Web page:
In the primetime television series US Wife Swap, ‘King’ Curtis reacts to the binning of his bacon and chicken nuggets with the iconic line: “bacon is good for me.”

‘King’ Curtis, waving his flabby arms up and down like a mating penguin, protests that the things he’s not meant to eat taste so good, whilst the vegetables he’s meant to eat taste like soggy cardboard.

He has a point.

The answer is that our taste buds are a benchmark used to measure health. Fat, sugar and salt were vitally rare nutrients, so for hundreds of thousands of years being drawn to them was an effective measure for a sustaining diet.

Being able to modify the foods available to us broke that dynamic. We can now add fat and sugar to foods and avoid the vegetables and high-fibre carbs that previously formed 90% of our diet. Our taste buds have become a tainted chalice that invite us to drink from the poison within.

The advertising industry is full of King Curtises. Full of wonks who regularly fall prey to a problem computer scientists have dubbed ‘overfitting.’ 

In computer science, the question of how to create benchmarks that allow a program to learn from past experience is at the heart of machine learning, and the cause of poor performance is often a failure to tread the delicate tight-rope between underfitting and overfitting.

Simply put, a program that fails because it doesn’t adhere strictly enough to the benchmarks provided is ‘underfit’. If, by contrast, a program fails because it is too sensitive to the particular data points, then that is overfitting.

You will have seen overfitting everywhere.

If ‘King’ Curtis decides that life consists of more than chicken nuggets and bacon, he may decide to go to the gym. Certain visible signs of fitness, low body fat and high muscle mass are associated with a healthy body and lower risk of disease. But these too are proxy benchmarks. One could overfit the signals, becoming bulimic to reduce body fat or taking steroids to increase muscle mass to give you the picture of good health… but only the picture.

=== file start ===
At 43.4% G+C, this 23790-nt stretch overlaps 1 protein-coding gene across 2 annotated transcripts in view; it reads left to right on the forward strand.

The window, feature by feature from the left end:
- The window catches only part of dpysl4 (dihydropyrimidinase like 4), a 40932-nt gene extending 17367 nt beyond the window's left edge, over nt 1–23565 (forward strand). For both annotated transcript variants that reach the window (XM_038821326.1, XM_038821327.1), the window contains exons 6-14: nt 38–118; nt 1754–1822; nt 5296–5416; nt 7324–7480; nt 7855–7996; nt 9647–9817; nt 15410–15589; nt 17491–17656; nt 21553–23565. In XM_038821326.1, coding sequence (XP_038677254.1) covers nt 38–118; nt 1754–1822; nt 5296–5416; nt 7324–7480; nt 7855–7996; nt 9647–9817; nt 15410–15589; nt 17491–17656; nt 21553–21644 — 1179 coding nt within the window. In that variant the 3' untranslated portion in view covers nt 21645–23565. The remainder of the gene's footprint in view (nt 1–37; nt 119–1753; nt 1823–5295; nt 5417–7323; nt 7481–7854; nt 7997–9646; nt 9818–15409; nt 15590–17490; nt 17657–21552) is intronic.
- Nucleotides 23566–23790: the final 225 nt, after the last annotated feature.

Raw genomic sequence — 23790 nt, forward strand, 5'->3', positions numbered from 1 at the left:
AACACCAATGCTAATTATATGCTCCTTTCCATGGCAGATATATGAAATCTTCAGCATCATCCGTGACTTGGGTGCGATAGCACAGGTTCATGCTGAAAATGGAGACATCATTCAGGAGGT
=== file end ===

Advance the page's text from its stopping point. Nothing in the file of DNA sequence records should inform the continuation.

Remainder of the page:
Or perhaps ‘King’ Curtis takes up a sport, say, fencing. The original goal of fencing was to teach duelling, hence the name, defencing. The benchmark created to establish one’s fencing prowess came in the form of a button on the tip of the blade that register hits. But techniques that would serve you poorly in a real duel can trigger the tip. Modern fencers now use blades as flexible as possible that allow them to flick the blade at their opponent, grazing just hard enough to score. 

Were a modern fencer to duel a Napoleonic cavalry officer to the death, the former would probably be cut to shreds as they attempted to spank their adversary with their wobbly sword.

We often try to perfectly hone our model to the data at hand, but if the data available is in any way flawed, we risk overfitting. Overfitting poses a major danger when we are dealing with noise or mismeasurement… and we almost always are because:

1. There are errors in how the data was collected, or how it was reported.

2. The phenomena we are trying to measure are hard to define, never mind measure.

If we had copious data, completely mistake free and representing exactly what we are trying to evaluate, then yes, overfitting wouldn’t be a concern. But this isn’t the case. Benchmarks are usually a proxy for the thing we really want to measure… but can’t.

Enter the Advertising Industry and its squealing bandwagon of King Curtises.

In an ideal world, our industry would possess a perfect measurement of attribution, that is, we would know that for every purchase of X, what factors nudged that person’s brain to make that purchase.

But we don’t live in an ideal world. Good luck trying to measure attribution for that 51 year-old who, having always wanted one since their teenage years but only recently having made it, splashes out on a BMW.

Cookies enable marketers to track web browsing history prior to purchase and have often been held up as enabling perfect attribution measurements. But in the wake of the Cambridge Analytica scandal, a host of privacy measures have inhibited digital attribution. What’s more, the incoming cookiepocolypse will make attribution modelling even more difficult.